Take music classes, for instance. In a regular voice or piano lesson, your piano instructor may require you to purchase a book or a set of worksheets to help supplement your studies or provide activities that you can work on at home. In an online class, on the other hand, the teacher may just send you the materials via email for easier and quicker access.

Accessibility in Terms of Location and Time

Having online classes allows students to participate in their classes from anywhere in the country or even the world. This is a great way for students who find themselves struggling to pay for their boarding near the school to continue attending their classes. Online learning also allows students to record classes and discussions so that they can go back and study them in the future.

Reduced Costs

Online learning is good for both saving money and the environment. It greatly reduces the cost of transportation, meals, and boarding, saving both students and teachers a significant amount of money that they could otherwise put into something more productive. As files are shared online, it also creates a paperless environment that reduces both waste and carbon footprints.

Flexible to Different Learning Styles

People have different learning styles: visual, auditory, kinesthetic, and reading/writing. One significant benefit of online learning is that it can be personalized in different ways to create the perfect environment that caters to a specific learner’s needs.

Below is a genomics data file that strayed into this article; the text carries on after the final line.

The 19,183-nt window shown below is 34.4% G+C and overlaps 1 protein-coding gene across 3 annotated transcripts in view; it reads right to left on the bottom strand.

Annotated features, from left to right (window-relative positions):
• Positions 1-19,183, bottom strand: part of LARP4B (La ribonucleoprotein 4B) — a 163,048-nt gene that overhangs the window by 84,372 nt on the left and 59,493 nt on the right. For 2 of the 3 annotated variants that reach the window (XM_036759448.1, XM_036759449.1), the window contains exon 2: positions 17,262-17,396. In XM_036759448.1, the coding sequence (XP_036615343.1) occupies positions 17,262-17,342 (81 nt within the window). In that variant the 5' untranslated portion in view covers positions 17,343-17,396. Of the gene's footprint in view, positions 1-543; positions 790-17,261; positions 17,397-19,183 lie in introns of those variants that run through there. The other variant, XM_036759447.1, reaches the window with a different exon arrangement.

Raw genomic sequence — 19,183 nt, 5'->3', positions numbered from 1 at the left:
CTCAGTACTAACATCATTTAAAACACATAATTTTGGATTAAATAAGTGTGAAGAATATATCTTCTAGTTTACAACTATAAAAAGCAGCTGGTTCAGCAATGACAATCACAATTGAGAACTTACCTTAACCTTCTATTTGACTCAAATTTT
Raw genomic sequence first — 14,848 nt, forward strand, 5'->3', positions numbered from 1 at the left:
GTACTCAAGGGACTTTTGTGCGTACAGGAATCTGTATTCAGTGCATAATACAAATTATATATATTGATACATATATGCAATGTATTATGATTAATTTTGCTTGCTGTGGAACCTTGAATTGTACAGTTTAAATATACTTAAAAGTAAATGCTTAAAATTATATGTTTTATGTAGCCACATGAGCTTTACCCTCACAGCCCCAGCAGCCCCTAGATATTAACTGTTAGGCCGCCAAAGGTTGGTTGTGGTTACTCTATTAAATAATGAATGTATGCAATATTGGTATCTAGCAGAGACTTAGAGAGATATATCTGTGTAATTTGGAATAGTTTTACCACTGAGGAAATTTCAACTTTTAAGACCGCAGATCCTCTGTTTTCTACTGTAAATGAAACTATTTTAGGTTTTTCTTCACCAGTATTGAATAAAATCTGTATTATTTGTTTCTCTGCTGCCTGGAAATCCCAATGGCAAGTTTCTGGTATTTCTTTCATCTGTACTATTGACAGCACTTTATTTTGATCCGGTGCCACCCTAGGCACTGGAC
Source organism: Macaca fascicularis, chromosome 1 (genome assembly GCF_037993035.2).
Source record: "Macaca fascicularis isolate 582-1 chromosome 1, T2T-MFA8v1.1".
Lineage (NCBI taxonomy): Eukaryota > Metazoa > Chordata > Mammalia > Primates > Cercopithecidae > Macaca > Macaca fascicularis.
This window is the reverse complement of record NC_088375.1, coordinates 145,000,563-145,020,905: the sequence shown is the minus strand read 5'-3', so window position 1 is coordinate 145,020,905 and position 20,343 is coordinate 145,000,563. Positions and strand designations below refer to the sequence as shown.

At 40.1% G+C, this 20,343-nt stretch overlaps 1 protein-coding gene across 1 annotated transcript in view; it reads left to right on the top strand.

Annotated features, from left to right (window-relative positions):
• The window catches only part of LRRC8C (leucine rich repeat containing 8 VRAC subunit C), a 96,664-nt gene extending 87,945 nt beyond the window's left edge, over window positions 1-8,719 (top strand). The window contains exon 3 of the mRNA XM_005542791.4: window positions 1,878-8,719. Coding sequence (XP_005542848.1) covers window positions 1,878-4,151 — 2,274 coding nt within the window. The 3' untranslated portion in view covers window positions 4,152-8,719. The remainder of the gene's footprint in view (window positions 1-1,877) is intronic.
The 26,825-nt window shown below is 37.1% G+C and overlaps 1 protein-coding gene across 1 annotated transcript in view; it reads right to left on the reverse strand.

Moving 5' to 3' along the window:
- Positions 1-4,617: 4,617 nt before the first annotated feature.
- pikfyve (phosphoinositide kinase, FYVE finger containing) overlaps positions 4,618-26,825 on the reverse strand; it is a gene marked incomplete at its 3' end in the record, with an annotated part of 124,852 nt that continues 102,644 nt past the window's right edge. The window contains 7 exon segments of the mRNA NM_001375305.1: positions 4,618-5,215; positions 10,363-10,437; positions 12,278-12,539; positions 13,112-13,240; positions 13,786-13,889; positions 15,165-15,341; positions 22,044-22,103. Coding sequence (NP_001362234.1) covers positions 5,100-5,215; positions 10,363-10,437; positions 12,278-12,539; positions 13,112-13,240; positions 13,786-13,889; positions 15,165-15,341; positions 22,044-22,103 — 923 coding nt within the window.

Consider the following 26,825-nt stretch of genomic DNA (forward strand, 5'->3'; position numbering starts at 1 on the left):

online class

Challenges of Online Learning

More Distractions

While online learning provides benefits like different applications that cater to different needs, students can also become distracted by social media or games on their phones or computers. This is why teachers or mentors need to keep their classes engaging and interactive. Doing this allows the student to participate more in the lesson and reduces their chances of getting distracted.

Internet Connectivity

While the existence of Wi-Fi and the Internet is anything but new, students who reside in smaller cities may find it difficult to find an Internet connection with consistent speeds. This makes online classes more difficult to access and can cause a delay in the learning process.

Teachers Have to Be Trained

Making sense of online learning applications may be easier for students, but it may take some getting used to for teachers. In most cases, teachers only have a basic understanding of different kinds of technology and might not have the necessary resources to conduct an online classroom session properly.

Online learning isn’t new, but with the sudden shift to a completely digital setting, both teachers and students are scrambling to adjust to the new normal. However, as we continue to make our way through the digital landscape, online learning will soon become easier, and teachers may soon be able to utilize its full potential.